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  • Apoptosis or programmed cell death is a


    Apoptosis or programmed cell death is a function of biochemical mechanisms, which are energy-dependent. It is considered to be a vital component of many processes such as normal cell cycle, immune mechanism, atrophy, embryonic development and toxin-induced cell death (Elmore, 2007). In addition, apoptosis is a key factor in growth and development regulation. It is a process that progresses from early development to adult stages in response to disease development and homeostasis of different stimuli in many different systems (Ulukaya et al., 2011, Felix et al., 2014). Apoptosis also occurs as a defense mechanism against xenobiotics and disease (Sulukan et al., 2017). Acetylcholine (ACh) acts as a neurotransmitter of the cholinergic system and plays an important role in many basic functions. Therefore Acetylcholinesterase (AChE) is an enzyme that plays an active role in the nervous system (Lionetto et al., 2013). Acetylcholinesterase is also an important factor in determining the effects of environmental pollutants on fish (Yen et al., 2011). Acetylcholinesterase is termination of impulse transmission by hydrolysis of the neurotransmitter sesamin receptor (Colovic et al., 2013). As pesticides affect non-target organisms in the aquatic environment, fish are important as bio indicators. Zebrafish is similar to mammals in terms of genetic, physiological and fertility. Zebrafish is also used as a model organism since it is easy to follow the embryonic developmental process (Schlueter et al., 2007).
    Materials and methods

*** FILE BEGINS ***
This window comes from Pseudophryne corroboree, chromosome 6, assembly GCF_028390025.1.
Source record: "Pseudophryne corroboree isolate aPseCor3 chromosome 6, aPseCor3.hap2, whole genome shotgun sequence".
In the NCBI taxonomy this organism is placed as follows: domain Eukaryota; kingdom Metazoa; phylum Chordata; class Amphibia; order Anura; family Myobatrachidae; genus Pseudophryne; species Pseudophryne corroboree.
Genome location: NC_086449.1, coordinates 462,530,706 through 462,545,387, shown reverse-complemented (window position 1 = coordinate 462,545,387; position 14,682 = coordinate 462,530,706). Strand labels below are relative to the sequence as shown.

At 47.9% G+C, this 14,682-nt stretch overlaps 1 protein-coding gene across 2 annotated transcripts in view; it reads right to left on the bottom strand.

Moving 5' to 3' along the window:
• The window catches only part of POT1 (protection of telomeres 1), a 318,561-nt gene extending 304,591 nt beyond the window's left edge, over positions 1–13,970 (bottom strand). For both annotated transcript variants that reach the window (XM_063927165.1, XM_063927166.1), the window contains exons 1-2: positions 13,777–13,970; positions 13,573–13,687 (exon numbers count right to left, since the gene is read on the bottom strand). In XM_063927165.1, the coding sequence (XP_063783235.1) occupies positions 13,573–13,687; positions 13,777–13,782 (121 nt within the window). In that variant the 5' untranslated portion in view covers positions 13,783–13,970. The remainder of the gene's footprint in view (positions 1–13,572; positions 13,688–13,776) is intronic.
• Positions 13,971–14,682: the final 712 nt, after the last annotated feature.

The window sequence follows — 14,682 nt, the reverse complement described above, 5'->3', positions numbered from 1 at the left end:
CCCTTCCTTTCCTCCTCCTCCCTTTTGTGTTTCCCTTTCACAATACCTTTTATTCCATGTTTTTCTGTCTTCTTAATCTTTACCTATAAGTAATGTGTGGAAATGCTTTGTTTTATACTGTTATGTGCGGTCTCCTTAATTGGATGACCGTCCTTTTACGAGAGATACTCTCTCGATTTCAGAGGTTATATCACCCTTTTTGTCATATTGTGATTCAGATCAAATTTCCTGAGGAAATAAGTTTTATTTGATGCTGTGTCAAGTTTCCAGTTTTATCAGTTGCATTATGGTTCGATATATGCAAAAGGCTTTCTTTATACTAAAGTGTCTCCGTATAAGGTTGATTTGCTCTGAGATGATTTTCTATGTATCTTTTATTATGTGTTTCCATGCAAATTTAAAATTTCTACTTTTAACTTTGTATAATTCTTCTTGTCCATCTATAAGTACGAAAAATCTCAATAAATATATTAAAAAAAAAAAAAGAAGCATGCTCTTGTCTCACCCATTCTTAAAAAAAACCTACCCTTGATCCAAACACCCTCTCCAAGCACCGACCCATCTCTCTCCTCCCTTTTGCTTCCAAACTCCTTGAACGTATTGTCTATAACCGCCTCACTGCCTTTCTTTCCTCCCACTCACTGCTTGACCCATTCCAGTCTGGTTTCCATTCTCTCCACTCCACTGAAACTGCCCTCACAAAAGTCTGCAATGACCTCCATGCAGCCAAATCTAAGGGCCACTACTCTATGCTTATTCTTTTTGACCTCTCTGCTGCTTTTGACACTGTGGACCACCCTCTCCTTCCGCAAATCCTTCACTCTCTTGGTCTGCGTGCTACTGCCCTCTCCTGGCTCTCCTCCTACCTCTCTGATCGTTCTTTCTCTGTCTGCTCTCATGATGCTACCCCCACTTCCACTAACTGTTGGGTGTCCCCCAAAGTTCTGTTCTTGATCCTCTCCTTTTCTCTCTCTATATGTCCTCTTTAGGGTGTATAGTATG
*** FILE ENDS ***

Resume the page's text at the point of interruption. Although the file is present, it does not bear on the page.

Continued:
Introduction Despite of more than fifty years of research poisoning by the organophosphorus (OP) nerve agent soman remains a major therapeutic challenge (Eyer and Worek, 2007). Soman is an extremely potent inhibitor of acetylcholinesterase (AChE) but more important soman-inhibited AChE underlies a deleterious post-inhibitory reaction, i.e. dealkylation of the pinacolyl residue, resulting in an “aged” phosphonylated AChE which cannot be reactivated by oximes (Worek et al., 2004). The half-time of aging of soman-inhibited human AChE is in the range of ∼2min (Berry and Davies, 1966) thus reducing the window of opportunity for a successful reactivation by oximes substantially (Luo et al., 2007). However, studies with guinea pigs and rats demonstrated a therapeutic effect of oximes, primarily HI-6, in soman poisoning ex vivo and in vivo (Smith et al., 1981, Wolthuis et al., 1981, Grubic and Tomazic, 1989, Hamilton and Lundy, 1989, Lundy et al., 1992). Such species differences may be attributed to the differential aging velocity between human and animal AChE. In fact, kinetic studies with rat and guinea pig erythrocyte AChE resulted in aging half-times of ∼8min thus being some four times longer compared to human AChE (Talbot et al., 1988). Hence, testing of oximes in soman poisoning with standard animal models, i.e. oxime administration either before or immediately after soman challenge may result in a sufficient reactivation of soman-inhibited AChE in rats and guinea pigs but does by no means reflect the situation in human soman poisoning. Unfortunately, standard protocols for therapeutic animal studies generally do not include the repeated measurement of AChE activity and thus do not provide a clear evidence for reactivation of soman-inhibited AChE in vivo. A proper analysis of such species differences is of utmost importance for the extrapolation of data from therapeutic animal experiments to humans and for the assessment of the potential therapeutic effect of oximes in human soman poisoning. In order to get more insight and a basis for the extrapolation of animal data to humans, we designed a kinetic in vitro study using a well-established dynamic model with continuous, online determination of AChE activity, which was applied previously for the detailed analysis of interactions of erythrocyte, brain and muscle AChE from different species with OP, oximes and carbamates (Eckert et al., 2007, Herkert et al., 2010, Herkert et al., 2011b, Herkert et al., 2012). This model allows to simulate to some extent the in vivo situation in order to unravel the species dependent kinetic interactions between human and guinea pig AChE, soman and the oximes HI-6 and MMB-4, which are the candidate compounds to supplement or even replace the established oximes obidoxime and 2-PAM (Worek and Thiermann, 2013).